The bad news is that the headaches and fatigue you’ve been experiencing aren’t just stress. According to our tests, you have a serious illness, and if it’s not treated soon, you could be dead within a year or two.
The good news is that the treatment is 100% covered by your health insurance, and with a good, aggressive treatment plan, you should be virtually symptom-free within a few months.
Some patients do experience side effects, but those are generally quite mild except at extremely high doses. In rare cases, where patients had doses far above the therapeutic range, some of the side effects have persisted after the treatment was finished, but those side effects can also be treated, so that’s not something you should be worrying about.
I have to warn you, doctors have had a tendency to be too conservative in treating this illness, and some patients have remained very sick for years – not because they couldn’t be cured but because doctors were uncertain about the right dosage. Given the balance of risks, it’s always better to prescribe too much than too little, and the therapeutic range is actually fairly wide, so with appropriate treatment, you should never have to experience the more painful symptoms that people in advanced stages of the disease go through.
There isn’t really much good news or bad news right now with respect to the possibility of deflation. Yes, there was a record drop in consumer prices in October, but that was mostly due to rapidly falling energy prices, which are unlikely to fall much further (although they have continued to fall in November, so we should expect one more large drop in the CPI next month). The core CPI also fell, but by only one tenth of a percentage point, which should not be alarming. (The last time the core CPI fell was in 1982, but such drops were not uncommon during the early 1960s – a time of some economic weakness but hardly a depression.) So the tests are inconclusive at worst, but it would be reasonable to begin some prophylactic treatment.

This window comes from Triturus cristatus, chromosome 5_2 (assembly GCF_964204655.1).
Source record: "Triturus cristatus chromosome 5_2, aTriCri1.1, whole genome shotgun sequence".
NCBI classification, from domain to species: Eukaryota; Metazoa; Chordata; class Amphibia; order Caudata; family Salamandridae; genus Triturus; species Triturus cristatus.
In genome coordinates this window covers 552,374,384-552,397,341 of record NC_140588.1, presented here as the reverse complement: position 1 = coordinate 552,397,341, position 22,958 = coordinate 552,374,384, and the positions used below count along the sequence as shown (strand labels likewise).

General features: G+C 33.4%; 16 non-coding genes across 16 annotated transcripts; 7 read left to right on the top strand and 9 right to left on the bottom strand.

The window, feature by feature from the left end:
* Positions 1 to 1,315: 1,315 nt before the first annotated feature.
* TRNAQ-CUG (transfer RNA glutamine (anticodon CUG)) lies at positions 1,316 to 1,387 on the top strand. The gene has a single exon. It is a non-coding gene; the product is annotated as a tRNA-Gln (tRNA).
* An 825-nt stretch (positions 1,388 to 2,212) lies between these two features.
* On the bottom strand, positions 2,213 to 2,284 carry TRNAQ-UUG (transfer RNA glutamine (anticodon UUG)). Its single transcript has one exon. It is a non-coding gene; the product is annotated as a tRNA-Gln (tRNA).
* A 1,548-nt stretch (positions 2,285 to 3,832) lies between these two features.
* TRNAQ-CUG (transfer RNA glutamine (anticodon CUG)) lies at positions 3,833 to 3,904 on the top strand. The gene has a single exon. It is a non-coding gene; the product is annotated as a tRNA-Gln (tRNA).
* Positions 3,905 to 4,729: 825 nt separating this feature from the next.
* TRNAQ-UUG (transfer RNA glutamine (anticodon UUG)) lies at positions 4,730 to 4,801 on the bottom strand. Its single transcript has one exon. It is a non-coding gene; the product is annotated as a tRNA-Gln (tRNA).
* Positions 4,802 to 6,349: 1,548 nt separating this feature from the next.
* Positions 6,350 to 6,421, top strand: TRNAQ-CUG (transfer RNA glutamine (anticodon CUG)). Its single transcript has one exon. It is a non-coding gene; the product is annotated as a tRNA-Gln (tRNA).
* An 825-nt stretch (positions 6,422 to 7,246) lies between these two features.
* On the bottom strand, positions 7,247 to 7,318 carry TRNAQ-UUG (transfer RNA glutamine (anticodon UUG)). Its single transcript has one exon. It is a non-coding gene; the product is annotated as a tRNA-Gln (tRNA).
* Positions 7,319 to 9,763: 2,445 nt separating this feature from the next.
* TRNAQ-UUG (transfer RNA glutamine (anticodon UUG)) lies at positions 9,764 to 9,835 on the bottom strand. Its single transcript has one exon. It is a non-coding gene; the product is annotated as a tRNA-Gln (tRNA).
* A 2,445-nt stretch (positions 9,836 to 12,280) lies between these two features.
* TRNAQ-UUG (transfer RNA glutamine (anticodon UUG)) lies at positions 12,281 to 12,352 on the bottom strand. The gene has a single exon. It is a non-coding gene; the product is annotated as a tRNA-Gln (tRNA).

If there does turn out to be deflation, will that necessarily be a bad thing? It will be quite bad if it’s allowed to persist for years, but if it’s handled appropriately, it has a good side too. Basically deflation means that the Fed can create huge amounts of money without having much of any ill effect. (What would you be worried about? Inflation?) Those huge amounts of money can be used to finance huge federal deficits for a while without having to borrow additional funds from the public. So even a shockingly large fiscal stimulus could be more or less free – paid for by seignorage in an economy where people are only too eager to accept intrinsically worthless fiat money as payment for real goods and services. (That’s essentially the definition of deflation. Money has no intrinsic value, but in a deflation, producers offer greater and greater quantities of goods and services in exchange for a given amount of money.)
So if the headaches and fatigue that the US economy is beginning to experience turn out to be symptoms of the serious illness known as deflation, the treatment will be 100% covered. And with a good, aggressive treatment plan, we should be virtually symptom free within a few months. Not that that’s likely to happen, but I’m more afraid of the timid doctors in the US Congress than I am of deflation per se.